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Leon Brillouin Laboratory (LLB)

The Leon Brillouin Laboratory (LLB) is located around the Orpheus nuclear reactor in the CEA-Saclay Centre. It is a joint national Laboratory between CNRS (French National Center for Scientific Research) and CEA (French Atomic Energy Commission). Its research programs are:

  • Use of neutron diffraction and spectroscopy for basic and applied research.
  • Maintain and develop the neutron spectrometers around the reactor
  • Assistance to experimentalists performing studies with neutrons at LLB.
  • Basic research program on matter, materials, magnetism ...


Overview of the LLB (in french)

 

http://www-llb.cea.fr/en/

Last update : 04/21 2016 (464)

More ...
Geometrical frustration in the pyrochlore lattice: spin liquids and spin ices : In chemically ordered compounds with short-range magnetic interactions, geometrical frustration appears when all interactions cannot be satisfied simultaneously due to the lattice geometry. A well-known example is a triangle of antiferromagnetically coupled spins.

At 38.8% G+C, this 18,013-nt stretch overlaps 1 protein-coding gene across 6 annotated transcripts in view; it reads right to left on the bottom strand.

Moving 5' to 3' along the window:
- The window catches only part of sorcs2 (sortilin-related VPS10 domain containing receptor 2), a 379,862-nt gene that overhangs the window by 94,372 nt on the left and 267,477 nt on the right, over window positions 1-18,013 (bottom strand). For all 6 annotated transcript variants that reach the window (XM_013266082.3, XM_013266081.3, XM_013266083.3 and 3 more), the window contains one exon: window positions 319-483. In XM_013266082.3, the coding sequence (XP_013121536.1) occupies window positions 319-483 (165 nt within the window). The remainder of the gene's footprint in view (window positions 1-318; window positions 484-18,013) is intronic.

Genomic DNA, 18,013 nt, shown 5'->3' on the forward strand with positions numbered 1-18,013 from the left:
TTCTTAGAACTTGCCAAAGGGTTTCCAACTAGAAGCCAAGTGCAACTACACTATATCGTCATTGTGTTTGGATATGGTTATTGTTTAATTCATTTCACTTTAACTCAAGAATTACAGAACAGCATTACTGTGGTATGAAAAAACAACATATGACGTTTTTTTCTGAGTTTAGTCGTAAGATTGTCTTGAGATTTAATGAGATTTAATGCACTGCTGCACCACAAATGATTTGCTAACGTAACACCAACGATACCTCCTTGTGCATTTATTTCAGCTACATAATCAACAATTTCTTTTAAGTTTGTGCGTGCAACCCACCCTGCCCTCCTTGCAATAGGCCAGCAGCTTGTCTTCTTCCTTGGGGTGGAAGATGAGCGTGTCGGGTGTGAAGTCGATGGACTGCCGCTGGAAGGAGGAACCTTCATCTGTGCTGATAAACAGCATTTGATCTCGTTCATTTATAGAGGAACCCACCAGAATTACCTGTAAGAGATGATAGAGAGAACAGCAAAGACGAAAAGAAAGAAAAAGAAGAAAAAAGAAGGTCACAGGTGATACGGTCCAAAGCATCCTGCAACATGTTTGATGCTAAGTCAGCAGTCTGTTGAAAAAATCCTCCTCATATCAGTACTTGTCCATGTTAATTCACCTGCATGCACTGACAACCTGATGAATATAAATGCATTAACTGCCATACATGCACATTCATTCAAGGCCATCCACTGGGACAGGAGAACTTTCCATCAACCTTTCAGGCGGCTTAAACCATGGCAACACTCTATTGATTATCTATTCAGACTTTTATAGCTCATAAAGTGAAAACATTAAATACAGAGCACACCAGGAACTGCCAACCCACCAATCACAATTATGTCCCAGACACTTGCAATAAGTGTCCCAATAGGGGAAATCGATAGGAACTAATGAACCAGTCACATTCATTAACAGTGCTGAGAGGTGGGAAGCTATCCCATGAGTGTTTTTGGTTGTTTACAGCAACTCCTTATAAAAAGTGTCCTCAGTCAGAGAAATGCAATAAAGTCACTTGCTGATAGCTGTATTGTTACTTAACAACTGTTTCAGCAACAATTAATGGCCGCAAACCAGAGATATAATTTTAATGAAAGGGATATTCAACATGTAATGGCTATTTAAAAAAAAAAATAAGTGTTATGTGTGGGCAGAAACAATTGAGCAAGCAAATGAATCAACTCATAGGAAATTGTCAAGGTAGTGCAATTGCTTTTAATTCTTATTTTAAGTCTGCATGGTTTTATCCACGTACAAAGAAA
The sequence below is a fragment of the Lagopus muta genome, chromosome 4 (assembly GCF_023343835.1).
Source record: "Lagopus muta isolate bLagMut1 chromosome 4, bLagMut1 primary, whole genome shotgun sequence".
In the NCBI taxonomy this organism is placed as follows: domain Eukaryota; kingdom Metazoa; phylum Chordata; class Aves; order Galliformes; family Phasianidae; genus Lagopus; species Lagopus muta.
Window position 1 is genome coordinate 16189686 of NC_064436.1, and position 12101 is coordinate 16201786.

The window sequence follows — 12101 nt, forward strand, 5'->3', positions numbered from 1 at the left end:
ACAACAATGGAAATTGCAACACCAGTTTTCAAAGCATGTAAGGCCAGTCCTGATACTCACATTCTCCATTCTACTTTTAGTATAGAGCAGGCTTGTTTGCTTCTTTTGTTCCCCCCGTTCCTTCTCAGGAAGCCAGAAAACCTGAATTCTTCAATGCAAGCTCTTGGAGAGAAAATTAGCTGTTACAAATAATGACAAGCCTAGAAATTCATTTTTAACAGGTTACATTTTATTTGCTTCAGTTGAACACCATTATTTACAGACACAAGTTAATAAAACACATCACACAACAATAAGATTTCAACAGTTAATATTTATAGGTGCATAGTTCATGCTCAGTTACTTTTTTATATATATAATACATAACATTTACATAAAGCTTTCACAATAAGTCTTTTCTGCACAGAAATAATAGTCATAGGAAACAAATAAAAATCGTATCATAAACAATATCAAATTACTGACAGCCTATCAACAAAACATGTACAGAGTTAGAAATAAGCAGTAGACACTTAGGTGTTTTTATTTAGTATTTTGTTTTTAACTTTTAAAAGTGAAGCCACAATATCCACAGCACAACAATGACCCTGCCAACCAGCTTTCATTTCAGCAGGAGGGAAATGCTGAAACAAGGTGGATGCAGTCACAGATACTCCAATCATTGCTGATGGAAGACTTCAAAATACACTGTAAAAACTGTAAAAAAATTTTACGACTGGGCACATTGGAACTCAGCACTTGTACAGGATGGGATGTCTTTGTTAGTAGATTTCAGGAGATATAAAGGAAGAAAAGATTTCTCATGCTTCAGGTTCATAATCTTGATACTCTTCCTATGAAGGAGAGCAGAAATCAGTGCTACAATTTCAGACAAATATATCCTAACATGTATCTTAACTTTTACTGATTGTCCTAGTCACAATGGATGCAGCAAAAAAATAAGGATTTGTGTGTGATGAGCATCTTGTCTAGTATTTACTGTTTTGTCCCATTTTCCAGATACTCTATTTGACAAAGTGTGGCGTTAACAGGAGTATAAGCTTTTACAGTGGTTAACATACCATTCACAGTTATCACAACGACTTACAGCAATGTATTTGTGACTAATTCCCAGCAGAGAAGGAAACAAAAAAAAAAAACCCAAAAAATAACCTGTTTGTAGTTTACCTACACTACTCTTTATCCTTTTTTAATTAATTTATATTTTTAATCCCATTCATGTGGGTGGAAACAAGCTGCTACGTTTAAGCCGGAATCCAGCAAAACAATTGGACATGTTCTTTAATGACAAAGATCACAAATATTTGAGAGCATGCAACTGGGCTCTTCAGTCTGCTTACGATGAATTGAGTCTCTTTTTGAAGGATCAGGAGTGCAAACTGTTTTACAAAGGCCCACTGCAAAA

Multiferroic materials : Studies conducted over the past few decades came to the conclusion that ferroelectricity and magnetism tend to be mutually exclusive, and interact only weakly with each other when they do coexist.
Novel electronic and magnetic properties in 4f-electron systems :   4f electrons are known to be more localized than d electrons and subject to strong spin-orbit coupling.
Observation of a magnetic "blue phase" in an itinerant magnet : Blue phases often appear in chiral liquid crystals as arrangements of so-called “double-twist cylinders”, characterized by twisting in all directions perpendicular to the cylinder axis [1].
Strong correlation in CMR manganites : Among the many novel phenomena encountered in strongly-correlated electron systems, specific effects originating from the interplay of different degrees of freedom (lattice, electron charge, spin and orbital angular momentum) have aroused particular interest.
Unconventional superconductivity: neutron spectroscopy and theory : In the last two decades, new superconducting (SC) compounds, exhibiting surprisingly high critical temperatures (Tc), have been discovered. In contrast to conventional superconductors, the SC order parameter is not isotropic, neither in cuprates nor in Fe-based systems.

 

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